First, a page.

2013 | Marriott Hotel | Oakland
In a conference room a short walk from the Golden State Warriors practice facility Nike executives are meeting with NBA up-and-comer Steph Curry. The Nike team don’t know it yet.. but they’re about to make a PowerPoint blunder so gigantic that is loses them the endorsement of one of this generation’s greatest basketball talents.
Curry was at the time ranked the 40th best player in the league by ESPN, but was really starting to transform into a star. He was already on the Nike books, and in his breakout game just a few months earlier it was a pair of Nike Zoom Hyperfuses that were seen in all the photos. Now Curry was in contract negotiations about extending his shoe sponsorship deal with the far-and-away market leader.
In theory, he should have just been happy to be a Nike athlete at all, signing with the brand had become almost a rite of passage for top notch NBA players. All the greats have worn the swoosh on their shoes, Jordan did, Kobe did (eventually) and LeBron did.
So a simple contract extension was the assumed outcome.
But in the run up to the meeting Steph, and his father-come-advisor Dell (who played in the NBA in the 90’s) were starting to feel a bit uneasy about the deal. In short, they felt under-appreciated.
There had been constant issues with the the lack of promotion of Curry as a Nike star athlete, and it was becoming clear that he was not a priority to the brand. A nice to have rather than a must have. It was with this sense of unease the father and son entered the presentation with the Nike executives.
Things went south pretty quickly.
Firstly Nike hadn’t brought their top tier executives with them, electing to send a less experienced team, yet another sign that this wasn’t viewed as all that important. Strike one.
Secondly, the presenter repeatedly mispronounced Steph’s name (calling him Steph-on). Which is pretty staggering when you think about it. Weirder still… no one on the Nike team corrected the presenter. Looking back on it Dell Curry mused to ESPN that “I was surprised that it didn’t get a correction.” Strike two.
And finally during the presentation one of the PowerPoint slides, which had clearly just been recycled from another presentation erroneously featured the name of Kevin Durant (one of the top 3 players in the league) rather than Curry’s.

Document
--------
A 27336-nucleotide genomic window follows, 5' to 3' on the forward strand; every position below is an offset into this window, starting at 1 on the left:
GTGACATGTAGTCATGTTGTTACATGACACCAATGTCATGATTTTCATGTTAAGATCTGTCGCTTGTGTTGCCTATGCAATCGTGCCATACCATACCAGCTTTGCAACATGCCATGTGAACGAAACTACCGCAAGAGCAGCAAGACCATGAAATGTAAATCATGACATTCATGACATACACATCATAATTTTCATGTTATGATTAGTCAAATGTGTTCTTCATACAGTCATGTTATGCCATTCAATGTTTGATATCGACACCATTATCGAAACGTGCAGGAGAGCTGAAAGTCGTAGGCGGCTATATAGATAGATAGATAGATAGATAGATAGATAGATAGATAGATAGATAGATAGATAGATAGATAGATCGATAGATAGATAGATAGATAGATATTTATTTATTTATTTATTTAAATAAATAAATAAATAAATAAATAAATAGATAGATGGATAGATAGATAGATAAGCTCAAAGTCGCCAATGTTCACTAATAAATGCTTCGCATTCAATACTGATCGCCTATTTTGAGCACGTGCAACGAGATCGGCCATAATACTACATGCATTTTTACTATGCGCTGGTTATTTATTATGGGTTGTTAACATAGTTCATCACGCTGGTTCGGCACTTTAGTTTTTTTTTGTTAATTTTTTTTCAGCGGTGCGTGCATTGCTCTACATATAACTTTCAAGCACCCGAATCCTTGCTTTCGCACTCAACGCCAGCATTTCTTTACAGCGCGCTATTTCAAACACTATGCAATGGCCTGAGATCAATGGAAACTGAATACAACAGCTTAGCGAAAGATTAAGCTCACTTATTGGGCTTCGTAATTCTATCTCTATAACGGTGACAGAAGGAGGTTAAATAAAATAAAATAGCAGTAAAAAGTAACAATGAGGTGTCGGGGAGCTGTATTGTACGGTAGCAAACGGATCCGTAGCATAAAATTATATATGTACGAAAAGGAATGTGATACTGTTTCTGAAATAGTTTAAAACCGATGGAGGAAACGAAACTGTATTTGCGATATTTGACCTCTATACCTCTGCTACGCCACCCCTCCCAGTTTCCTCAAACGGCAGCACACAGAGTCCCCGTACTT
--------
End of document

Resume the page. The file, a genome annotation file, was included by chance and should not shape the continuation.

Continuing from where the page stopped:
“I stopped paying attention after that” – Dell Curry
This lazy PowerPoint error encapsulated in one slide how the Curry delegation felt they were being treated by the brand. Disrespected, overlooked, an after thought. Strike three.
“Don’t be afraid to try something new.” – Dell Curry
“Man, come over here, get your own shoe” – Kent Bazemore, teammate, Under Armour Athlete
That summer Curry inked a deal committing him to the plucky rival sports apparel company Under Armour. And while that seemed like a shock to many it had actually been a decision months in the making. In the exact same period that Nike had been repeatedly sending mixed signals, Under Armour had been sending strong positive vibes.
They had long wanted him to be a face of the UA brand. Now through their enthusiasm, belief in Curry’s destiny to be a top flight talent and the dogged persistence of an Under Armour-signed teammate, Kent Bazemore, they had started a new chapter for the company… but they couldn’t have possibly seen what was about to come.
May 10th | 2016 | Oakland
Steph Curry receives the MVP award for the second consecutive year. He’s actually voted by judges as the first “unanimous” MVP of all time. As it would turn out the way things have developed in basketball he’s basically the future of the game. At the highest levels the game has moved to a more “small ball” strategy, hulking 7 foot giants are borderline redundant now, it’s fast moving, creative, sharp shooters that are starting to dominate now. Curry is the leader of this new generation.
Thanks to Steph, Under Armour is now a credible force in the NBA. It has been estimated by Business Insider that the Curry-factor has added $14bn to the value of Under Armour. Who saw that coming? Not Nike.
It later emerged that Steph had taken his last meeting with Under Armour directly before the infamous Nike Durant-gate gaffe. The horrific Nike presentation was just a symptom of a wider problem of disrespect the company had been showing, but you have to feel it was the straw that broke the camel’s back.
Sending in the B-team. Mispronouncing his name. And the slide… the slide with Kevin Durant’s name on it rather than his… you have to think someone got fired for that one.